+1 for Faith.
I prefer the straightforward approach and depth of reporting that journalism brings to the subject, as in here: http://www.sacbee.com/2014/06/07/6465172/crude-oil-rail-transports-to-run.html
I wish Sightline would do more of that and less of this. Maybe one or more of Sightline’s 36 other posts on the topic are more investigative and less sensational. But I am not inclined to read on to the others since I found good information elsewhere and because of the tenor of this Sightline post makes me think such exploration won’t be fruitful.
Eric de Place
Thanks for sharing your perspective.
You’ll find dozens of Sightline’s long-form analytical and investigative pieces on the subject here.
And allowed to go through tunnels!?!
Unlike the KXL pipeline and the coal export farce, little effort seems to have gone to slowing the Bakken fracking. The Bakken fields in N Dakota flare huge amounts of natural gas and use huge amounts of water in a arid region. It should be regulated and developed slowly capturing the gas and cleaning the water.
Nice catch! Also goes right by Costco a little south from there.
I study rail stuff and you are 99% correct that is a unit train of crude oil, very likely from the Bakken formation. However, the scaremongering of unsafe cars, under insured companies, and barreling through Seattle is a bit much.
The older DOT 111 cars are safe, if the train doesn’t derail what ever the cause. Derailment is the culprit and not the oil or the cars. Once derailed though, the older cars are easier to puncture than the newer cars – 1/8th inch less steel, no extra end protection, and valve/manway protection is less so they are easier to leak. These tank cars weigh over 250,000 lbs. That is a lot of energy when to dissipate in a crash. Something that could help is a concrete barrier to limit the puncture opportunities near public forums like the stadium and slow the speed down to reduce crash energy. Read “Train Wreck” by Bibel to get the idea of the forces and what can be done to make trains safer.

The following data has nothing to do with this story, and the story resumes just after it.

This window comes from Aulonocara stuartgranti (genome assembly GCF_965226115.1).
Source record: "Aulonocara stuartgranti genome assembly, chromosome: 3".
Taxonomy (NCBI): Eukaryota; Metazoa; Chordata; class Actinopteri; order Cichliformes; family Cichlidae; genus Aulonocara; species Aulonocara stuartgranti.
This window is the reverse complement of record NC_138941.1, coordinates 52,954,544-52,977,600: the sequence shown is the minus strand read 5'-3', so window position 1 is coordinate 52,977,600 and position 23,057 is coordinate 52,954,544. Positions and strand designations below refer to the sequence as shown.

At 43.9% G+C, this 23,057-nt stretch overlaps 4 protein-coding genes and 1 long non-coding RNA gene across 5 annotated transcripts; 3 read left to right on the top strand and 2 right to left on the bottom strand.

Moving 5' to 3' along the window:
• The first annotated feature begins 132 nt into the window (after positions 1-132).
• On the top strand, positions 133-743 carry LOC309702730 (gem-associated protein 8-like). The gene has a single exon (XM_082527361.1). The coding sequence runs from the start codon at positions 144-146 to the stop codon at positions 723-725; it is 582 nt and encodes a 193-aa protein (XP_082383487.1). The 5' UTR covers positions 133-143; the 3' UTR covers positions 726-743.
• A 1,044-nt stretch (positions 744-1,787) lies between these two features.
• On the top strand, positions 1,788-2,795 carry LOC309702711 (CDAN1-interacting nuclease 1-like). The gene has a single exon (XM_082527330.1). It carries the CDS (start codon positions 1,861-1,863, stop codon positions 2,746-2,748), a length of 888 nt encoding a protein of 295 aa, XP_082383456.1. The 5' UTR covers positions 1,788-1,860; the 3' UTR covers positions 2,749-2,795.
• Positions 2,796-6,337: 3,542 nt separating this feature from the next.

Most of the crude unit trains are of the newer more protective cars. Those tank cars carry about 26-28,000 gallons each with about 100-120 cars per unit. The newer cars are about 60% less likely to puncture but it will still happen.
The train routing through downtown Seattle is not good, I agree but who built stadiums in an industrial area?????? Right, politicians and the people who wanted them. Like building houses next to chemical plants – something is gonna happen…..
BNSF is a pretty responsible company compared to others and they want safe cars for their employees as well. It is their name that gets flashed when something happens and they are trying to do the right thing but the outcry is so heavy they want something reasonable to work with.
Bakken crude is much like gasoline in flammability with some other constituents that hamper spill response efforts. Also seems to offgas some in transit which makes it more likely to release light ends during transit. Seen some cars that have stains from the vents. I think PHMSA is wrong about the packing group and this stuff should always be considered PG I and treat it to the highest standard.
Also, has Safeco/Seattle approached BNSF to talk about scheduling, mitigation of risk, response planning, extra prevention inspections in city limits, etc….? That is how you protect people not the bloviating I read in the comments.Soap boxes don’t help when they are made of hype.
Eric de Place
Thanks for weighing in, but I take issue with the idea that what I wrote is “scare mongering.” In fact, each of the claims I make here has a solid research basis.
Unsafe older tank cars here
Newer tank cars still risky here
Radically under-insured industry here
I don’t agree that oil is not the culprit. Although derailments are rare, they are an unavoidable feature of active rail networks. A derailment with containerized cargo or grain is annoying; a derailment with coal or garbage is nasty; but a derailment with shale oil can result in a horrific catastrophe.
Living by the Tracks
From the way Faith and Reality Check are reacting to your story you’d think that you wrote about how easy it would be for a terrorist (foreign or ‘home grown’ ) to blow the thing up as it went by the stadium